The Royal College of Nursing is offering its members training on workplace campaigning ahead of possible industrial action over the government’s 1% pay proposal.
The college is providing funding for members to undergo a six-week online training programme led by Jane McAlevey, an expert in union organising from the US.
“Our members are determined to be ready for all eventualities this summer”
The training will be rolled out to 1,000 members initially with ambitions to train 25,000 organisers by 2022.
The move comes as the RCN prepares to launch a ballot later this year on industrial action if the government goes ahead with plans for a 1% pay rise for NHS nurses in England for 2021-22.
The college – which is calling for a 12.5% pay increase for its members – has also set aside a £35m fund to compensate nurses for loss of earnings in the event of industrial action over pay.
The NHS Pay Review Body is currently considering the evidence on nurse pay and is due to make its recommendation at the end of May after which time the government will make a final decision.
RCN chief executive and general secretary Dame Donna Kinnair said: “Our members are determined to be ready for all eventualities this summer.
“If politicians chose to ignore the need for a pay rise for NHS staff, this training will increase our capacity to organise, mobilise and use the power we have.”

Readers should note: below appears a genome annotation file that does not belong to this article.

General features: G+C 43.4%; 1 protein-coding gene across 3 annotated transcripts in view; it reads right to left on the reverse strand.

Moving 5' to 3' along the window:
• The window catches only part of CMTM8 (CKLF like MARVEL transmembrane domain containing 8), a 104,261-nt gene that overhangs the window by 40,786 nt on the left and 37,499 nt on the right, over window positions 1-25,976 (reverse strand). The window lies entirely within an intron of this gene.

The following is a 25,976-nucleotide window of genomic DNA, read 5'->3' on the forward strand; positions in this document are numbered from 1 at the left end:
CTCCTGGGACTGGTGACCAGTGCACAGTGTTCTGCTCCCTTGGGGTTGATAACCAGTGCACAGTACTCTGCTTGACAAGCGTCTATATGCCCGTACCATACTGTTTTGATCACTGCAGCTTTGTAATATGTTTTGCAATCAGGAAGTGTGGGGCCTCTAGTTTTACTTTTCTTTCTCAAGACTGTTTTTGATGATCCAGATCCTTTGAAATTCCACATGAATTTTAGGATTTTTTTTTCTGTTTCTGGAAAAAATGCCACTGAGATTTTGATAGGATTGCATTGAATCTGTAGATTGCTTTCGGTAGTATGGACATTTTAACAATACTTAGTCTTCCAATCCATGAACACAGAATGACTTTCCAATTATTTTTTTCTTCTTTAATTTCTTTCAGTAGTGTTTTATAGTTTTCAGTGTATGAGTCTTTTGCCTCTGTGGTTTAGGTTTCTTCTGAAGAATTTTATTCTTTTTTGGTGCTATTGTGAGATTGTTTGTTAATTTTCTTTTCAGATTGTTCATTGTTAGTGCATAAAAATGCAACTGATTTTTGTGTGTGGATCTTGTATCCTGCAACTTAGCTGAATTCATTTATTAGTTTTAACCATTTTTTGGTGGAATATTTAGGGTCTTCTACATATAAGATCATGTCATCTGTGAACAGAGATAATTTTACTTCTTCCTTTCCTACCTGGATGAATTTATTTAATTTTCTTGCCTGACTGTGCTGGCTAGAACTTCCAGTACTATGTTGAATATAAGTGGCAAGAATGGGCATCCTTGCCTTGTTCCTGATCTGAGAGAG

“The government must listen to the anger from nurses”
Polling carried out by Savanta:ComRes for the RCN found the public was currently split over the idea of nurses going on strike.
The research showed that 50% of people surveyed supported nursing staff taking industrial action if the government confirmed the NHS pay award at 1%.
Dave Dawes, chair of RCN Council, said the training was the next step to getting members “ballot ready”.
“The government must listen to the anger from nurses, the anger from the public and the anger of MPs,” he added.
The training is part of the RCN’s development of a new “organising” model under which it plans to support more members to get active and campaign on issues that matter to them such as pay, professional standards, safe staffing, employments rights and workplace safety.
The Organising for Change initiative carries a slogan of “engage, educate, empower”.